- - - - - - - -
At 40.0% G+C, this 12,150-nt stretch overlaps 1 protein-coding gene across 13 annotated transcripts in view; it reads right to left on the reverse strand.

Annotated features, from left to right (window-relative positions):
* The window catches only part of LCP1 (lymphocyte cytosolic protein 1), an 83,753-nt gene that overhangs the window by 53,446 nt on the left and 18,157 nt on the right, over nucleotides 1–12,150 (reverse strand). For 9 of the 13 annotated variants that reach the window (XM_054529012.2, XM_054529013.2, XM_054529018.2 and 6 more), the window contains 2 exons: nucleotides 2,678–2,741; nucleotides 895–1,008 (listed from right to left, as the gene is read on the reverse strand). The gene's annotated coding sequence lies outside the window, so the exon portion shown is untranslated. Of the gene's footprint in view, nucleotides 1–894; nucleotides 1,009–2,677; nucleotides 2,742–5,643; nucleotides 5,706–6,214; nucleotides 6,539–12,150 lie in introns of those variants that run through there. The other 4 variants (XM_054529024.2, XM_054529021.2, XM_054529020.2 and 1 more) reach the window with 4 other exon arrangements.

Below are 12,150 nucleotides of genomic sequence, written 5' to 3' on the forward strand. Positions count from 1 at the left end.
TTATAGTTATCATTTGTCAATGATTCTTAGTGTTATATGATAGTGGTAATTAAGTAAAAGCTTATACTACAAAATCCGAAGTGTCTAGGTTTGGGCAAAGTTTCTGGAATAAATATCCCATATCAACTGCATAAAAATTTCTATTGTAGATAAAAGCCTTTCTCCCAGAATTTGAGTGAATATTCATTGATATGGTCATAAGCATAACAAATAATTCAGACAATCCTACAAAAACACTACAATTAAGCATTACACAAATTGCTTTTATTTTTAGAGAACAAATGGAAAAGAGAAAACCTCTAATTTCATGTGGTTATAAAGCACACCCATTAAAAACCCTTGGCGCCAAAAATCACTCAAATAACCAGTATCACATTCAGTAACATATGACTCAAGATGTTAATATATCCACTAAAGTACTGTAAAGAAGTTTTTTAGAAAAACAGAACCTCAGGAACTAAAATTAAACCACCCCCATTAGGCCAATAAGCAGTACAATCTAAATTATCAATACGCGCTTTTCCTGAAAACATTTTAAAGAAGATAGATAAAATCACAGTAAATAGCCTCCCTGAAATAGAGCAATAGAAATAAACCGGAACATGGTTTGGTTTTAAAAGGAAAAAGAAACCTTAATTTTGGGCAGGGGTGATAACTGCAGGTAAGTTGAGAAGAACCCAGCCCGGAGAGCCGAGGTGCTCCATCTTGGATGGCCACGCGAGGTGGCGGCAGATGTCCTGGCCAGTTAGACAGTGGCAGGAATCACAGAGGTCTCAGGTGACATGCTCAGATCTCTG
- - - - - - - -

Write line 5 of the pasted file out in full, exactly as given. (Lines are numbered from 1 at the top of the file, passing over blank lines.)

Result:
TTATAGTTATCATTTGTCAATGATTCTTAGTGTTATATGATAGTGGTAATTAAGTAAAAGCTTATACTACAAAATCCGAAGTGTCTAGGTTTGGGCAAAGTTTCTGGAATAAATATCCCATATCAACTGCATAAAAATTTCTATTGTAGATAAAAGCCTTTCTCCCAGAATTTGAGTGAATATTCATTGATATGGTCATAAGCATAACAAATAATTCAGACAATCCTACAAAAACACTACAATTAAGCATTACACAAATTGCTTTTATTTTTAGAGAACAAATGGAAAAGAGAAAACCTCTAATTTCATGTGGTTATAAAGCACACCCATTAAAAACCCTTGGCGCCAAAAATCACTCAAATAACCAGTATCACATTCAGTAACATATGACTCAAGATGTTAATATATCCACTAAAGTACTGTAAAGAAGTTTTTTAGAAAAACAGAACCTCAGGAACTAAAATTAAACCACCCCCATTAGGCCAATAAGCAGTACAATCTAAATTATCAATACGCGCTTTTCCTGAAAACATTTTAAAGAAGATAGATAAAATCACAGTAAATAGCCTCCCTGAAATAGAGCAATAGAAATAAACCGGAACATGGTTTGGTTTTAAAAGGAAAAAGAAACCTTAATTTTGGGCAGGGGTGATAACTGCAGGTAAGTTGAGAAGAACCCAGCCCGGAGAGCCGAGGTGCTCCATCTTGGATGGCCACGCGAGGTGGCGGCAGATGTCCTGGCCAGTTAGACAGTGGCAGGAATCACAGAGGTCTCAGGTGACATGCTCAGATCTCTG